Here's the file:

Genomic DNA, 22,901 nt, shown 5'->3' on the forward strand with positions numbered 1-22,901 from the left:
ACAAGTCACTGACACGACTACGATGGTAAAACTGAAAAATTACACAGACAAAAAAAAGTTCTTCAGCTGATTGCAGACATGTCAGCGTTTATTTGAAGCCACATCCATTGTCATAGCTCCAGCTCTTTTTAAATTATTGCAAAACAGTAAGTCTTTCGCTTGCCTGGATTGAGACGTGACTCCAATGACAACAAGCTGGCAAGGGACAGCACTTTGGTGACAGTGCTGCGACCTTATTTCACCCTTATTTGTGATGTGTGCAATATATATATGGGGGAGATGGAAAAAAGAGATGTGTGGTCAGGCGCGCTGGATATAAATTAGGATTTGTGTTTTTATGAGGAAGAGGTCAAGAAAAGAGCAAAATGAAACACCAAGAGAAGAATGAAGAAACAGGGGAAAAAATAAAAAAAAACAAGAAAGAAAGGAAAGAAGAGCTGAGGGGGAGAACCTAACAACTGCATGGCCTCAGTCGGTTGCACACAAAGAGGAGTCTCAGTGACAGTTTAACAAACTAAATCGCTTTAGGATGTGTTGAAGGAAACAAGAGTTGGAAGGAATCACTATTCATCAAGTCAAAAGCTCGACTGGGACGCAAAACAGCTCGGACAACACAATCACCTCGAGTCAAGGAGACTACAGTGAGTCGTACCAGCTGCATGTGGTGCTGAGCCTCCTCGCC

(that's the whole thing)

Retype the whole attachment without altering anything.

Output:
Genomic DNA, 22,901 nt, shown 5'->3' on the forward strand with positions numbered 1-22,901 from the left:
ACAAGTCACTGACACGACTACGATGGTAAAACTGAAAAATTACACAGACAAAAAAAAGTTCTTCAGCTGATTGCAGACATGTCAGCGTTTATTTGAAGCCACATCCATTGTCATAGCTCCAGCTCTTTTTAAATTATTGCAAAACAGTAAGTCTTTCGCTTGCCTGGATTGAGACGTGACTCCAATGACAACAAGCTGGCAAGGGACAGCACTTTGGTGACAGTGCTGCGACCTTATTTCACCCTTATTTGTGATGTGTGCAATATATATATGGGGGAGATGGAAAAAAGAGATGTGTGGTCAGGCGCGCTGGATATAAATTAGGATTTGTGTTTTTATGAGGAAGAGGTCAAGAAAAGAGCAAAATGAAACACCAAGAGAAGAATGAAGAAACAGGGGAAAAAATAAAAAAAAACAAGAAAGAAAGGAAAGAAGAGCTGAGGGGGAGAACCTAACAACTGCATGGCCTCAGTCGGTTGCACACAAAGAGGAGTCTCAGTGACAGTTTAACAAACTAAATCGCTTTAGGATGTGTTGAAGGAAACAAGAGTTGGAAGGAATCACTATTCATCAAGTCAAAAGCTCGACTGGGACGCAAAACAGCTCGGACAACACAATCACCTCGAGTCAAGGAGACTACAGTGAGTCGTACCAGCTGCATGTGGTGCTGAGCCTCCTCGCC